CINCINNATI — Benya Coleman spent Sunday morning with her mother, Terry Adams, moving into her dorm room at the Marian Spencer Hall on the main campus of the University of Cincinnati.
Coleman, a freshman, is part of the inaugural class of UC’s Marian Spencer Scholars, a program providing 10 full-ride scholarships each year to Cincinnati Public School graduates.
“I’ve been dreaming of this day for the past few months. I can’t believe it’s finally here,” Coleman, 18, said Sunday during the first day of UC’s Welcome Week for new students.
What You Need To Know
- UC’s Marian Spencer Scholars program provided 10 full-ride scholarships to Cincinnati Public School graduates
- Students needed to be in the top 10% of their graduating class and exhibit characteristics displayed by trailblazer Marian Spencer during her lifetime
- The program is part of CPS-UC partnership to prepare future leaders of Cincinnati leaders
- UC plans to give our 10 scholarships a year for at least the next four years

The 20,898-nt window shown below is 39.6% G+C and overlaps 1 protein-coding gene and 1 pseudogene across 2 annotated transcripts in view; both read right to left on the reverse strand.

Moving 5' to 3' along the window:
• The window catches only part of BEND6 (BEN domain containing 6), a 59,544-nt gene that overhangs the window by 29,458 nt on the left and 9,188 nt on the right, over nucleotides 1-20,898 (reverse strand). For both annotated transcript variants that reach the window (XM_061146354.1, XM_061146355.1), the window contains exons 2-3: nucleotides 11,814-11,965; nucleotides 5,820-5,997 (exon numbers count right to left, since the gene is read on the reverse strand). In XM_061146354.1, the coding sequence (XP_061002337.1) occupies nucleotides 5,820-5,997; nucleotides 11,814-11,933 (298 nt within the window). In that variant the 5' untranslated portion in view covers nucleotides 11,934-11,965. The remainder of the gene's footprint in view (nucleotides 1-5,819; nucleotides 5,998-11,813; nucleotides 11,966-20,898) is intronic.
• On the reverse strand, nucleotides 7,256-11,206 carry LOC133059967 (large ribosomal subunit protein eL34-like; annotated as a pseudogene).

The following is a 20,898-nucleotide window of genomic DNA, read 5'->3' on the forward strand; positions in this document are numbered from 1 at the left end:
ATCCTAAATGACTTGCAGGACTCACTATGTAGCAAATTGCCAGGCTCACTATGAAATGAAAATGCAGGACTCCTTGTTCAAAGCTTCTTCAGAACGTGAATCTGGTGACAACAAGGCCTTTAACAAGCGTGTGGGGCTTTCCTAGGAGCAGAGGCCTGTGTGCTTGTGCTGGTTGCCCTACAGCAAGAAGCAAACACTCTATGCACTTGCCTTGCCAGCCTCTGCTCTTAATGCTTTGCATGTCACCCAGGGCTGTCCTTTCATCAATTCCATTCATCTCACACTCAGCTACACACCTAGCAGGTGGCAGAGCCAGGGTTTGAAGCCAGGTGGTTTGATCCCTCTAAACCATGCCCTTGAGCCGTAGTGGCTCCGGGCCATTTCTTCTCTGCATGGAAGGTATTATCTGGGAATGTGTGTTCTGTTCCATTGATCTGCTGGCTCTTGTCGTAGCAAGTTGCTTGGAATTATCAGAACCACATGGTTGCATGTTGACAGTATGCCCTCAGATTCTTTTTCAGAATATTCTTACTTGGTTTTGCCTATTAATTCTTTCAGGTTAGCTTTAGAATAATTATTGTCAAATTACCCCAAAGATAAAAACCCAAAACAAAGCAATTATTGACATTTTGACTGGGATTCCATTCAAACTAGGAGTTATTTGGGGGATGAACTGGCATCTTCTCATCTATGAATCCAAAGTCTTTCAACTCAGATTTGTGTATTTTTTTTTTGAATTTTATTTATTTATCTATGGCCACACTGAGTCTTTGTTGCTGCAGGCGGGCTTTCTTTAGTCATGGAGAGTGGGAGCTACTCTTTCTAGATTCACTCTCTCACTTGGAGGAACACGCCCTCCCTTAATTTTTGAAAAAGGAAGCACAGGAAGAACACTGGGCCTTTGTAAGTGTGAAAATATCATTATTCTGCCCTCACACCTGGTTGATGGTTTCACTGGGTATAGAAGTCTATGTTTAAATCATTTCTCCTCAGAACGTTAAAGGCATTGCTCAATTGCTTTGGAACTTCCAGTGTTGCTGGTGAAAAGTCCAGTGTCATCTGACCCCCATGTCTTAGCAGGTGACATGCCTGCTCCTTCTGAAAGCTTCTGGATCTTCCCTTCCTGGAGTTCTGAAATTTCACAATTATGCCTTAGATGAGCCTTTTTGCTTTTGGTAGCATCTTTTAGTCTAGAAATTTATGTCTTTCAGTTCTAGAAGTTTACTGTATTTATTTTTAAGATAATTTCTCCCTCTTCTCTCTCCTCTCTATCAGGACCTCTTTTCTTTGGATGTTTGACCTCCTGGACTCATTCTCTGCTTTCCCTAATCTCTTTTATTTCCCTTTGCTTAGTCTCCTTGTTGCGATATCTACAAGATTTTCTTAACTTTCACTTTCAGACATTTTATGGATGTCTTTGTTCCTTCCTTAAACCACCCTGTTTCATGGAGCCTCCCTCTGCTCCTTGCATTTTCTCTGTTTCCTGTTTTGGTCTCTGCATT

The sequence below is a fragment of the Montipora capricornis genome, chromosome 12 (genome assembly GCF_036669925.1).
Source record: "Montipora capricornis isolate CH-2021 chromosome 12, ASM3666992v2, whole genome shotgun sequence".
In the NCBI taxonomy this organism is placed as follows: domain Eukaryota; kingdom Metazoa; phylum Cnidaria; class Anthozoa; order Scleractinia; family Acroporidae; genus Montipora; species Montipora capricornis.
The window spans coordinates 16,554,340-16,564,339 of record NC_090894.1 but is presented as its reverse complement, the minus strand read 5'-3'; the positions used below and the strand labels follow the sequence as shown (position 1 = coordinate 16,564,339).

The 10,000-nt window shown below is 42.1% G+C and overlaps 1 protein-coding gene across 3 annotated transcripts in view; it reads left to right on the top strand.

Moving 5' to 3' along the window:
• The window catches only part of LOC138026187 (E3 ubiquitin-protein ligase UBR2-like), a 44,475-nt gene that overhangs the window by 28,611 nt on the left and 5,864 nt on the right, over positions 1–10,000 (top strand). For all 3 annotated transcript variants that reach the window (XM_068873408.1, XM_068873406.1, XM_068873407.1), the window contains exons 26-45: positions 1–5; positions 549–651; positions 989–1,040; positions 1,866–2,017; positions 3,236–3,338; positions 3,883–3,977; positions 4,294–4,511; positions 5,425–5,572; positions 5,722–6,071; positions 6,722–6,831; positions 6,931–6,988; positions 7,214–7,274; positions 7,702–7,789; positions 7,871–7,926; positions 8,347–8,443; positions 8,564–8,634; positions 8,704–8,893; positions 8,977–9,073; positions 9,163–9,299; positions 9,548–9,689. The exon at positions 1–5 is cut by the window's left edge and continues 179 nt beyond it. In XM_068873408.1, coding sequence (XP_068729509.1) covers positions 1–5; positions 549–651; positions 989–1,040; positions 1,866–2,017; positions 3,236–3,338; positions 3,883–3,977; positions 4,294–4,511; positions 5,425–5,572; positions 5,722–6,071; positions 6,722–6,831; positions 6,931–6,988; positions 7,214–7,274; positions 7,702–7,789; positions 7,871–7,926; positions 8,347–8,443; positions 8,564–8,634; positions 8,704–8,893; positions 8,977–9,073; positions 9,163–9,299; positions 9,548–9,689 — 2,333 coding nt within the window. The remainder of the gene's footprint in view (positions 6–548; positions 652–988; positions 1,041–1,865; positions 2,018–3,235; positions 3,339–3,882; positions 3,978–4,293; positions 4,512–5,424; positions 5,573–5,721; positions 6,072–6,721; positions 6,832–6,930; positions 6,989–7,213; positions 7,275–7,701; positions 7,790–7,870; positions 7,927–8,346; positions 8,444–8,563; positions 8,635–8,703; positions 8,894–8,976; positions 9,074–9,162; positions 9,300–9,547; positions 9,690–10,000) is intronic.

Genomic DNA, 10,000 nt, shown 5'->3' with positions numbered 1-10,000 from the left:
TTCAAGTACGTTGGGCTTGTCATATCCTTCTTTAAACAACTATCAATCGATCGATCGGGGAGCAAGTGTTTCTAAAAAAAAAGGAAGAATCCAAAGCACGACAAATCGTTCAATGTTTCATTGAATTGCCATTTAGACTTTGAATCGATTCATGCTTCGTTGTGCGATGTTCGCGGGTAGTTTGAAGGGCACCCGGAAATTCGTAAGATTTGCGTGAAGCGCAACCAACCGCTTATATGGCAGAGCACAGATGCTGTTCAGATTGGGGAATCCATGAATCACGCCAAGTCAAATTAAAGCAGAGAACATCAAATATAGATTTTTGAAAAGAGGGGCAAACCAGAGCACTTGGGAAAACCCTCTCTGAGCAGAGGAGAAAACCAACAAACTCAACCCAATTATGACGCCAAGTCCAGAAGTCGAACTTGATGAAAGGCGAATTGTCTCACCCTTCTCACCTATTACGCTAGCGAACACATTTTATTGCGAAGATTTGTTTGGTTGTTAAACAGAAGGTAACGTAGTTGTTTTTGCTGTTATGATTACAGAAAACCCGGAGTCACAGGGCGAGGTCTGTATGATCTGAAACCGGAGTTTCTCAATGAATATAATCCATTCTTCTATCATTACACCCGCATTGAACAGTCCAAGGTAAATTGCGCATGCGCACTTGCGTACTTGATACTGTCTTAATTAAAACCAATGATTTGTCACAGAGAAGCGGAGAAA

The medical sciences major knows the campus “like the back of her hand.” She attended Hughes STEM High School, literally across the street from the university. She was a regular at the Chick-fil-A in UC’s student center.
Coleman joked she planned to volunteer as tour guide during Welcome Week to help familiarize her fellow freshman with Cincinnati before classes start next week.
But despite her family with her new campus, having her mom leave campus wasn’t easy, Coleman said. Even though Adams lives only 15 minutes away, the mother-daughter duo admitted to being heavyhearted.
“Just thinking about moving in made my stomach feel a little uneasy,” Coleman said. “Not like anything bad; I’m so excited to be here. But just having to leave my mom is difficult. I’m the last child to leave the house, so it really is emotional for both of us.”
Adams caught herself tearing up a bit. She made her youngest child promise to visit home in Avondale every weekend for the first few months, including Sunday meals with Coleman’s grandma.